Hate Crime

Memory and Renewal: Tanforan Assembly Center

2017 marks 75 years since the first Japanese Americans we forced into assembly centers and then to concentration camps throughout the United States.

Here in Western Washington American citizens and their parents were held at the Puyallup Fairgrounds– renamed Camp Harmony and then most were sent to Minidoka camp in Idaho. “Except in Portland, Pinedale, Sacramento, and Mayer, large fairground or racetracks were selected to minimize the need for building extra housing. At the racetracks, stables were cleaned out for use as living quarters. At the Portland Assembly Center over 3,800 evacuees were housed under one roof in a livestock pavilion subdivided into apartments.” (Densho Project Website)

Tanforan was a racetrack.

When we consider the events and the rhetoric of today’s electoral race, the importance of memorializing this tragic era of American history is not simply a message for those whose families share the direct legacy: It is for all the country to consider whether we will be complicit in this happening again, or not.


El Cerrito: WWII Tanforan Assembly Center story mirrors today’s issues

Revisiting Oak Creek, WI


August 5, 2012 the New York Times reported “In an attack that the police said they were treating as “a domestic terrorist-type incident,” the gunman stalked through the temple around 10:30 a.m. Congregants ran for shelter and barricaded themselves in bathrooms and prayer halls, where they made desperate phone calls and sent anguished texts pleading for help as confusion and fear took hold. Witnesses described a scene of chaos and carnage.”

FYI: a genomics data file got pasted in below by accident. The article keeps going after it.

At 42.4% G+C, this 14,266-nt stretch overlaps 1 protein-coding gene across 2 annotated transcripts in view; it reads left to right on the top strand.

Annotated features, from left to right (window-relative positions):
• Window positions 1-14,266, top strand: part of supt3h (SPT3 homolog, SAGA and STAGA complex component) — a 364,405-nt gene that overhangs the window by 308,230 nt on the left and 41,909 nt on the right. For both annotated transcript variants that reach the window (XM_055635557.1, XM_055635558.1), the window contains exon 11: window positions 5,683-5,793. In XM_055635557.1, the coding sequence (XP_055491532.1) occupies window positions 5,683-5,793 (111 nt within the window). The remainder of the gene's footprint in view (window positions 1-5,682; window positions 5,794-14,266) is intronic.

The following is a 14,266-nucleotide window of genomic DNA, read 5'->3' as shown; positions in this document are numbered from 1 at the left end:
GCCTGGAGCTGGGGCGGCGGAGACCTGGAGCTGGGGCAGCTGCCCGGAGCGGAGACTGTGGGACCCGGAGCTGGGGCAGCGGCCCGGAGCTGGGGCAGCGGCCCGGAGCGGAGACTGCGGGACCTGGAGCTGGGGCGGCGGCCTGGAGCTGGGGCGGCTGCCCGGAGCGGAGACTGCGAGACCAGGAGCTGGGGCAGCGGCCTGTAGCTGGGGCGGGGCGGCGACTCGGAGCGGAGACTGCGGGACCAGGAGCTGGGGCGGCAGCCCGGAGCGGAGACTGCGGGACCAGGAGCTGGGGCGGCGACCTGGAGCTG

In the days that followed and in the years that have passed, the Sikh community of Oak Creek, WI and their house of worship have been forever changed. Still expressing a love, and a willingness to pray for all people, the temple ( Gurudwara) has surprisingly taken to closed door worship.

Revisiting the story of Oak Creek just days after the horrific murders at Emanuel African Methodist Episcopal Church is a powerful way to see the tragic and violent ways racism manifests itself in our society. More importantly one could take note on the similarities in the way congregations and respective communities responded to these violent acts.